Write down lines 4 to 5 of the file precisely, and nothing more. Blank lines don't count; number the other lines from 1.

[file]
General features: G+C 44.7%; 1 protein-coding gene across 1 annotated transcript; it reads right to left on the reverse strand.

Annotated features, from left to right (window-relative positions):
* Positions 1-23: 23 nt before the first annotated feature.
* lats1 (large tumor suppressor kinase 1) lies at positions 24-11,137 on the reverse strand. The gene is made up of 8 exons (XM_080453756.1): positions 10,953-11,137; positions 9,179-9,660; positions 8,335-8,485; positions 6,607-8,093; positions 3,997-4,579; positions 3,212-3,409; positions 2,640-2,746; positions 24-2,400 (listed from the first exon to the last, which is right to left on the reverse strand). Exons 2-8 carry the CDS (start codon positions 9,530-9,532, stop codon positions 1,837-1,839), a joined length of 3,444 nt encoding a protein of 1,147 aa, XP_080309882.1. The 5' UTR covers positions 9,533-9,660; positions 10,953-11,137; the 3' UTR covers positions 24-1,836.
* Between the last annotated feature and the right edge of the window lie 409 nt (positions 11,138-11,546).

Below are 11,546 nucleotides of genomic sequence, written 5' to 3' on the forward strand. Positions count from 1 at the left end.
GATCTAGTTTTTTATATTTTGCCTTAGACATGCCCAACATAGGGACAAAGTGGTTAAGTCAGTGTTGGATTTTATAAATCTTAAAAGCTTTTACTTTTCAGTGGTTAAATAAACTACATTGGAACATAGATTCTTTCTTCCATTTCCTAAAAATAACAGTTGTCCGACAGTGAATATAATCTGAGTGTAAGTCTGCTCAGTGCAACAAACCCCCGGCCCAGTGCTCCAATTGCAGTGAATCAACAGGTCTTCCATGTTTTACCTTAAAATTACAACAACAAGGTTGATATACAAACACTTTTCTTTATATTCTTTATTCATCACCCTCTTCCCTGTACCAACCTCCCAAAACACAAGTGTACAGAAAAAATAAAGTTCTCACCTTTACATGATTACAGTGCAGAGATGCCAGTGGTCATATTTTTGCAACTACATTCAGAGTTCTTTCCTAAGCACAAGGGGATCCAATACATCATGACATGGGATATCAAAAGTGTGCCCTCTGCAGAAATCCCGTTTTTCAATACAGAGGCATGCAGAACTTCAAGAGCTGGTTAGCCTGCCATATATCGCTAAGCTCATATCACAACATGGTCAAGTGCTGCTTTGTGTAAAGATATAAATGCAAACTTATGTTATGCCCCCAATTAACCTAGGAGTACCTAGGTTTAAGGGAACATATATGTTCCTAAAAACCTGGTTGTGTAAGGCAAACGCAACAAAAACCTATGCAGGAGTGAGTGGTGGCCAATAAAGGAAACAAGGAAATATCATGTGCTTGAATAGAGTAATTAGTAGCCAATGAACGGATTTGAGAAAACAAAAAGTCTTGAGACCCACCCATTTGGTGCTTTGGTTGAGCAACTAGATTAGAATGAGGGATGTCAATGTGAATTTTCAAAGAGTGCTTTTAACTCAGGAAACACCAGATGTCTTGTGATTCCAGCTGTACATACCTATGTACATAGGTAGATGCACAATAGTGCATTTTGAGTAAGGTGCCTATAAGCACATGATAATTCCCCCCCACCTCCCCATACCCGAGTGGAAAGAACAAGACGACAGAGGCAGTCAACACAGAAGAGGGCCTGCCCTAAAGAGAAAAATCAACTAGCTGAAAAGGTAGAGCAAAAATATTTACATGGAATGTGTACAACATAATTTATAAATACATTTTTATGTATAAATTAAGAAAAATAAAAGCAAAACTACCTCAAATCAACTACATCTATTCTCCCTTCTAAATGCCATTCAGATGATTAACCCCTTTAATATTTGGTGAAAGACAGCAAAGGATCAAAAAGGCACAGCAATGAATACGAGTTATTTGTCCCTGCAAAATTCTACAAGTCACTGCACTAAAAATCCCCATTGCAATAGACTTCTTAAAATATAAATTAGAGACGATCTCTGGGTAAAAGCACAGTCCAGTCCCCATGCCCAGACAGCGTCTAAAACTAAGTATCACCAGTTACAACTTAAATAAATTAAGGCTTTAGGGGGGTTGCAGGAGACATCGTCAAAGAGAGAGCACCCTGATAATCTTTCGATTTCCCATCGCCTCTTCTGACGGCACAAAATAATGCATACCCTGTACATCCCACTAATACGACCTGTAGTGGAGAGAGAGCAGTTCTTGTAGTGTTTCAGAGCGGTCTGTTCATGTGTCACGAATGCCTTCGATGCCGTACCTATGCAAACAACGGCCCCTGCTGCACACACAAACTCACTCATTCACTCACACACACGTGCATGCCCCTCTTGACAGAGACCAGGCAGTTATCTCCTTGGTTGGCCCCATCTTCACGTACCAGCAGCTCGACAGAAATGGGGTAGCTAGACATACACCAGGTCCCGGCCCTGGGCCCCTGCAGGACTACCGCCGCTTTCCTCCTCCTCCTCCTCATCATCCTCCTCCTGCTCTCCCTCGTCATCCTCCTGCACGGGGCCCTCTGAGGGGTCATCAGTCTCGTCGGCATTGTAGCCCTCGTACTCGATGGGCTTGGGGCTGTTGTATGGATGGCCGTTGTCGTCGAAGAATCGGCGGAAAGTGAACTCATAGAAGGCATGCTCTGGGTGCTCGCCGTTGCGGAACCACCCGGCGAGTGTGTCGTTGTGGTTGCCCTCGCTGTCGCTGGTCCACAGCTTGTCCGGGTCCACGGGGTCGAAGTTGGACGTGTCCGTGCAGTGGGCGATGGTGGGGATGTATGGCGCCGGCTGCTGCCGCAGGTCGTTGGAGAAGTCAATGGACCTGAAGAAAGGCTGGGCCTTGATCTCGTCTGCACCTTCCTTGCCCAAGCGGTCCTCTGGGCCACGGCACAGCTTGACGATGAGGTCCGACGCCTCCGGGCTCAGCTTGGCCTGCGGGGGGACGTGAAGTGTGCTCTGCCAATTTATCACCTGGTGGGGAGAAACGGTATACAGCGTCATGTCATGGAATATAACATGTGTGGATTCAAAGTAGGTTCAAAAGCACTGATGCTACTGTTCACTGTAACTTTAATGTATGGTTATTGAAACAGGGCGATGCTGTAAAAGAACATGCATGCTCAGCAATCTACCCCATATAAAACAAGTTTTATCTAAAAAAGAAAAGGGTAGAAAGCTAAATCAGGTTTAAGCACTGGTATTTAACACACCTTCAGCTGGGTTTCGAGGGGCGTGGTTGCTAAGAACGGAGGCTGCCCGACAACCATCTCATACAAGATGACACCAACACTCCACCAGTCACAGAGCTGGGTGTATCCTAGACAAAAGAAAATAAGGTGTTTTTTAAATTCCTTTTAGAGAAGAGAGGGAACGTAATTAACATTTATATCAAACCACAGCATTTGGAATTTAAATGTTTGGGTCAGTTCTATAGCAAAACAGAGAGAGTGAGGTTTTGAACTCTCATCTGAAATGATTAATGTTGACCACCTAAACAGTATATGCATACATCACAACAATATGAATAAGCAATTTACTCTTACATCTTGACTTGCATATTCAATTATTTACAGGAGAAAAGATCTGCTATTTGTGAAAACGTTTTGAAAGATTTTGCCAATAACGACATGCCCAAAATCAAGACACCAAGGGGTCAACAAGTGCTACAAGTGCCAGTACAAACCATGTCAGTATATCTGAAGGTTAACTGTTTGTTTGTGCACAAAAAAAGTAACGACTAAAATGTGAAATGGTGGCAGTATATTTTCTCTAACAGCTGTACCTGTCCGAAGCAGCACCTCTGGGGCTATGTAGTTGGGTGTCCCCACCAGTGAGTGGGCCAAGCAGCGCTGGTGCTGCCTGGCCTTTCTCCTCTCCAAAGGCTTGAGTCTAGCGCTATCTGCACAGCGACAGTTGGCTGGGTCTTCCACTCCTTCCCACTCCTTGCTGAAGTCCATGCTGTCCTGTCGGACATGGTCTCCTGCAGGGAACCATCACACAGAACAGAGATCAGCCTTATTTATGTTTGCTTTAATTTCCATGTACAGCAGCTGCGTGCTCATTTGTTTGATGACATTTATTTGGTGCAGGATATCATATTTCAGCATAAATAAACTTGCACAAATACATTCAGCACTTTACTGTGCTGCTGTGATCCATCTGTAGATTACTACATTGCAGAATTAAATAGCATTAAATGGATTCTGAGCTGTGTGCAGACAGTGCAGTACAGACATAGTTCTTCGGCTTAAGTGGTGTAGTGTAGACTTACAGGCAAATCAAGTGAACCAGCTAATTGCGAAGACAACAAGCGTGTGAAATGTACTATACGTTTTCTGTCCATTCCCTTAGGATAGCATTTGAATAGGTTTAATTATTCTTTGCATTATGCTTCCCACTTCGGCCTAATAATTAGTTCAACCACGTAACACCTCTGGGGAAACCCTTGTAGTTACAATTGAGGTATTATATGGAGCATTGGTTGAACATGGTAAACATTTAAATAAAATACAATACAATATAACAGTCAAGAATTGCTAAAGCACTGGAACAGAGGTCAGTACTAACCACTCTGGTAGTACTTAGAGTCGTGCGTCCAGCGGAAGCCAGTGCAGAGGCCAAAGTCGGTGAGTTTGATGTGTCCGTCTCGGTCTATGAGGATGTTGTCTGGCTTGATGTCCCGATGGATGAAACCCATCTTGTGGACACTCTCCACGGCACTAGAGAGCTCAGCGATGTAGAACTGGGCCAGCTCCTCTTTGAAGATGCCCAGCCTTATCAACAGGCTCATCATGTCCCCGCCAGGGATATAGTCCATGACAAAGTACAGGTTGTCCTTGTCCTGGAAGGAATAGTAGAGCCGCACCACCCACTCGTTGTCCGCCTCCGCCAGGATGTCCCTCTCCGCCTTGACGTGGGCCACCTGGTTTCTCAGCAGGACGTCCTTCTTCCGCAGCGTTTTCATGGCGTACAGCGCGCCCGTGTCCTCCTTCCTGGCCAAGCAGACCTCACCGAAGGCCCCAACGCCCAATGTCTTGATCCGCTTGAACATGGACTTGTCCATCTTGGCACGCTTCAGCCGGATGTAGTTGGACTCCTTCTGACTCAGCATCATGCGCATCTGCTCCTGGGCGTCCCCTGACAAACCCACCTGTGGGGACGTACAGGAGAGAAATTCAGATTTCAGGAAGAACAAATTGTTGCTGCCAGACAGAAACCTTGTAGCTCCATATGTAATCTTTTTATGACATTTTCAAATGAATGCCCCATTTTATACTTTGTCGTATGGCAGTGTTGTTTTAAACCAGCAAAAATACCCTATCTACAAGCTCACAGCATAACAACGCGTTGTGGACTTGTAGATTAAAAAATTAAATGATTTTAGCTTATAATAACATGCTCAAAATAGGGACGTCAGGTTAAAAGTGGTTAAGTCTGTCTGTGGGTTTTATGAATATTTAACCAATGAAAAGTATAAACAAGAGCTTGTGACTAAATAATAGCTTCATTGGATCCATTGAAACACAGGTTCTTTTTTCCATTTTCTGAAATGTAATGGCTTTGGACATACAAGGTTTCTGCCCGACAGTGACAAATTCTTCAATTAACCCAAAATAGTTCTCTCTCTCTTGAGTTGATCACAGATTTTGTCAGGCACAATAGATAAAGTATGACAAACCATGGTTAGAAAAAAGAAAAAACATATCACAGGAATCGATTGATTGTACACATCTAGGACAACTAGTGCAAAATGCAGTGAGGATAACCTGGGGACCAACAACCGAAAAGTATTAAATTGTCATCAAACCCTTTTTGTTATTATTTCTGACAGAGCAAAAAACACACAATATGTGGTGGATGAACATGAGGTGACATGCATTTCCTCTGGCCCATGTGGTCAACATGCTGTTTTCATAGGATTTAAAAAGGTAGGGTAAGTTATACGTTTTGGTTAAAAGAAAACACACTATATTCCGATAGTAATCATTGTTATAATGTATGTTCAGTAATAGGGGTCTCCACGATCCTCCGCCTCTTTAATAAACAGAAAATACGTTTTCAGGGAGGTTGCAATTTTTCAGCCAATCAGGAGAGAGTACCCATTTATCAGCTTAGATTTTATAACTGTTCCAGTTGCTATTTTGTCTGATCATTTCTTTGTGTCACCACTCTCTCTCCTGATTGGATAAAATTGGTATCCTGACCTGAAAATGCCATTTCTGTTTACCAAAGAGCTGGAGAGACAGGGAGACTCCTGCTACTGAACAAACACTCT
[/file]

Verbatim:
* lats1 (large tumor suppressor kinase 1) lies at positions 24-11,137 on the reverse strand. The gene is made up of 8 exons (XM_080453756.1): positions 10,953-11,137; positions 9,179-9,660; positions 8,335-8,485; positions 6,607-8,093; positions 3,997-4,579; positions 3,212-3,409; positions 2,640-2,746; positions 24-2,400 (listed from the first exon to the last, which is right to left on the reverse strand). Exons 2-8 carry the CDS (start codon positions 9,530-9,532, stop codon positions 1,837-1,839), a joined length of 3,444 nt encoding a protein of 1,147 aa, XP_080309882.1. The 5' UTR covers positions 9,533-9,660; positions 10,953-11,137; the 3' UTR covers positions 24-1,836.
* Between the last annotated feature and the right edge of the window lie 409 nt (positions 11,138-11,546).